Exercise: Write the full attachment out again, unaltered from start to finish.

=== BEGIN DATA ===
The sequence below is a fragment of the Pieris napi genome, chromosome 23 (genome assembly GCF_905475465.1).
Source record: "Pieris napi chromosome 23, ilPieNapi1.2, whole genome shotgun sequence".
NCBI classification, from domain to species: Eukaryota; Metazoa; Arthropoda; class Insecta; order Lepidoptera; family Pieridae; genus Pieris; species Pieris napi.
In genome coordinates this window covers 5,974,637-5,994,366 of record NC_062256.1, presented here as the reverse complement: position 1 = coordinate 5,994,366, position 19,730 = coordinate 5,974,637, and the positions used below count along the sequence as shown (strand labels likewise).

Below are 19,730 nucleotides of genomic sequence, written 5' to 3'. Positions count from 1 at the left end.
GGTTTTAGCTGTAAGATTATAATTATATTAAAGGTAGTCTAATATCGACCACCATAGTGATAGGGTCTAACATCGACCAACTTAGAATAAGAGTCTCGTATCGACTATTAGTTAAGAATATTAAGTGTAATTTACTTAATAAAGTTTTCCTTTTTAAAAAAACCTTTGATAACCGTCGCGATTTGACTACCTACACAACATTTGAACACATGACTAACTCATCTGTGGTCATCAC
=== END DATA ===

The sequence below is a fragment of the Pieris napi genome, chromosome 23 (genome assembly GCF_905475465.1).
Source record: "Pieris napi chromosome 23, ilPieNapi1.2, whole genome shotgun sequence".
NCBI classification, from domain to species: Eukaryota; Metazoa; Arthropoda; class Insecta; order Lepidoptera; family Pieridae; genus Pieris; species Pieris napi.
In genome coordinates this window covers 5,974,637-5,994,366 of record NC_062256.1, presented here as the reverse complement: position 1 = coordinate 5,994,366, position 19,730 = coordinate 5,974,637, and the positions used below count along the sequence as shown (strand labels likewise).

Below are 19,730 nucleotides of genomic sequence, written 5' to 3'. Positions count from 1 at the left end.
GGTTTTAGCTGTAAGATTATAATTATATTAAAGGTAGTCTAATATCGACCACCATAGTGATAGGGTCTAACATCGACCAACTTAGAATAAGAGTCTCGTATCGACTATTAGTTAAGAATATTAAGTGTAATTTACTTAATAAAGTTTTCCTTTTTAAAAAAACCTTTGATAACCGTCGCGATTTGACTACCTACACAACATTTGAACACATGACTAACTCATCTGTGGTCATCAC